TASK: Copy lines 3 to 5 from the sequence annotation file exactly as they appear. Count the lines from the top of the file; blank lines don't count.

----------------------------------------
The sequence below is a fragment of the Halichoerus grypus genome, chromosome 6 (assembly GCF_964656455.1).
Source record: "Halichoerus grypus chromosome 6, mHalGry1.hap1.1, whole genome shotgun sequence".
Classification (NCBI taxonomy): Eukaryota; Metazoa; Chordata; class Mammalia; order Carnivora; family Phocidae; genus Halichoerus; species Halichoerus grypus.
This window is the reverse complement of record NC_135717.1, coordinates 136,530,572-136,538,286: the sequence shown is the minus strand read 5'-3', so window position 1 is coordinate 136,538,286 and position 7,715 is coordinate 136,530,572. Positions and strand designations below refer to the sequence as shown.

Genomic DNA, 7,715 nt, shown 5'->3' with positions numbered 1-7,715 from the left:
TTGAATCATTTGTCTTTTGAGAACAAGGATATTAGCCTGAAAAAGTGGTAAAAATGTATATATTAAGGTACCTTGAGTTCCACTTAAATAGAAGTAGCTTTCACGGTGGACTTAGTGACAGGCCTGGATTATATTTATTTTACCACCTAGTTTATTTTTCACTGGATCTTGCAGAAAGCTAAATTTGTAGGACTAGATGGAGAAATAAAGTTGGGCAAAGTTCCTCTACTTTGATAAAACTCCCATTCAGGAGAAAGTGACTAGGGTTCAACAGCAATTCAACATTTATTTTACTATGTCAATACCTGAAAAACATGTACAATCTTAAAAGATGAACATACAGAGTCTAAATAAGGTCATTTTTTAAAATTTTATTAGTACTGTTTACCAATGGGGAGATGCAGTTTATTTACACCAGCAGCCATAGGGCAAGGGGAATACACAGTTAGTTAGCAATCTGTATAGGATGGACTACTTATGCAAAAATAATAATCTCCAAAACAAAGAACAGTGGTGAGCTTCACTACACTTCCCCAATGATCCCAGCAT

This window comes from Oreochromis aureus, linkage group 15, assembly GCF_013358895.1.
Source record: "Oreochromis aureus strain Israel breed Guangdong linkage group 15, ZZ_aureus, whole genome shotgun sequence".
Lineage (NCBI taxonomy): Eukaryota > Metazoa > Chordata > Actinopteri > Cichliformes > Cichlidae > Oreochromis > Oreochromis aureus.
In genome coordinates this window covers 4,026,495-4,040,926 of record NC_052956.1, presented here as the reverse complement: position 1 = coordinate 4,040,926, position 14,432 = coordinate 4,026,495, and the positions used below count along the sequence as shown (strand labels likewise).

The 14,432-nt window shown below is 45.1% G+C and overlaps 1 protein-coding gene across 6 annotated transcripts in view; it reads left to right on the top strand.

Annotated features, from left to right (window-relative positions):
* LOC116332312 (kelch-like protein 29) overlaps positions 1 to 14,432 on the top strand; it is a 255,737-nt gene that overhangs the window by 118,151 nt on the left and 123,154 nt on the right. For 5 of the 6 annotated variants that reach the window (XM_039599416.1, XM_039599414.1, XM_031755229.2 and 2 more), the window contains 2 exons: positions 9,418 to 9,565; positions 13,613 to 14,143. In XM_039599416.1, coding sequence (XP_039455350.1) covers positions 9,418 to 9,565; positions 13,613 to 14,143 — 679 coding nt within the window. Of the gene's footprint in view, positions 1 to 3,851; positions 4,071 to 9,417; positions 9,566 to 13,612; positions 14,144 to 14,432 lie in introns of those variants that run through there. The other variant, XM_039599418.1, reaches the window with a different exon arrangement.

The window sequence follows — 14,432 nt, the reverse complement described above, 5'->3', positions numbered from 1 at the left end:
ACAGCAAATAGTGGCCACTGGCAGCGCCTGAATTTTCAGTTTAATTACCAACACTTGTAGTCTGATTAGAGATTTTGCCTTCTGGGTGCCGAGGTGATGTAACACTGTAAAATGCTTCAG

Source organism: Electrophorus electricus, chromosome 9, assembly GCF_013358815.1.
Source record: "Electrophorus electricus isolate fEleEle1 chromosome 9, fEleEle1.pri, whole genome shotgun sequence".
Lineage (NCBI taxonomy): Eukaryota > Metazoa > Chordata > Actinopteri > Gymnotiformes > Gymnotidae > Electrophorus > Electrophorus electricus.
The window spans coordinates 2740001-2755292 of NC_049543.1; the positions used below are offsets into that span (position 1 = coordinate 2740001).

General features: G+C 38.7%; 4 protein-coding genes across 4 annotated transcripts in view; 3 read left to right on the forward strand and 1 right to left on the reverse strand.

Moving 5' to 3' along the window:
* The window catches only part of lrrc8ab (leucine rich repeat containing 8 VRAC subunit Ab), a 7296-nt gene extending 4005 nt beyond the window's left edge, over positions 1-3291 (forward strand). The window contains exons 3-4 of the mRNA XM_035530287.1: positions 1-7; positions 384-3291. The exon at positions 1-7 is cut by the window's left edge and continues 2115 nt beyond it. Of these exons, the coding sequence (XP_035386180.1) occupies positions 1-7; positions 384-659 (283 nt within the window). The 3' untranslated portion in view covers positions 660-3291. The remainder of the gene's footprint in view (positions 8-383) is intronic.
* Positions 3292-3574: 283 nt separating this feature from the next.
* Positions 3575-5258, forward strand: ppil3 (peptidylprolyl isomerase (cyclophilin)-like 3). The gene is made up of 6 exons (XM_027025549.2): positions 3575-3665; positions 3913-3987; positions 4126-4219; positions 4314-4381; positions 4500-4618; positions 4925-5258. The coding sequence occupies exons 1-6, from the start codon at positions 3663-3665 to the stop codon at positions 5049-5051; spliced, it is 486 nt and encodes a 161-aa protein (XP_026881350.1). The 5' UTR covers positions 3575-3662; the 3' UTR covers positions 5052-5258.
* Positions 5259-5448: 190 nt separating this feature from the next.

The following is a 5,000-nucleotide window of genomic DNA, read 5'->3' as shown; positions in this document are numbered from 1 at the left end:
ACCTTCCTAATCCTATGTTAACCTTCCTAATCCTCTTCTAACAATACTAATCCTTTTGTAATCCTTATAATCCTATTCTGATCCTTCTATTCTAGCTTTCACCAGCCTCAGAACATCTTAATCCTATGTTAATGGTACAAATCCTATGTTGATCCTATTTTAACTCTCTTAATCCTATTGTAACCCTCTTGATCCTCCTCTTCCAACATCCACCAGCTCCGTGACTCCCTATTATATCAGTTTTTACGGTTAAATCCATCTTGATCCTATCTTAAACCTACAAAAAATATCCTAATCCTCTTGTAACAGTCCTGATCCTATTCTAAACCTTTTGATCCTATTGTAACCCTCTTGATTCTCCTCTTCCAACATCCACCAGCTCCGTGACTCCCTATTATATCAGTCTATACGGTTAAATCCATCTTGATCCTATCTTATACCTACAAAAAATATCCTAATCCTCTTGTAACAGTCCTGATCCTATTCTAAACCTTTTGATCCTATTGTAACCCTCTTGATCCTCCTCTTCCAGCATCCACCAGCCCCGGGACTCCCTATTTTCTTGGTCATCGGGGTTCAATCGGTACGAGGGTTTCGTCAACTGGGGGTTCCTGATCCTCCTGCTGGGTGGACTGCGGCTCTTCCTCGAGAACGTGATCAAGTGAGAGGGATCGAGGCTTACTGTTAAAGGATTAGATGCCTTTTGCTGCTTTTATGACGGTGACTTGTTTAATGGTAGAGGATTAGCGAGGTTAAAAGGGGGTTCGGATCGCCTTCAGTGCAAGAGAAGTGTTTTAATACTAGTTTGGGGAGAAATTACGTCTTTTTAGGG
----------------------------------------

Classification (NCBI taxonomy): Eukaryota; Metazoa; Chordata; class Mammalia; order Carnivora; family Phocidae; genus Halichoerus; species Halichoerus grypus.
This window is the reverse complement of record NC_135717.1, coordinates 136,530,572-136,538,286: the sequence shown is the minus strand read 5'-3', so window position 1 is coordinate 136,538,286 and position 7,715 is coordinate 136,530,572. Positions and strand designations below refer to the sequence as shown.

Genomic DNA, 7,715 nt, shown 5'->3' with positions numbered 1-7,715 from the left: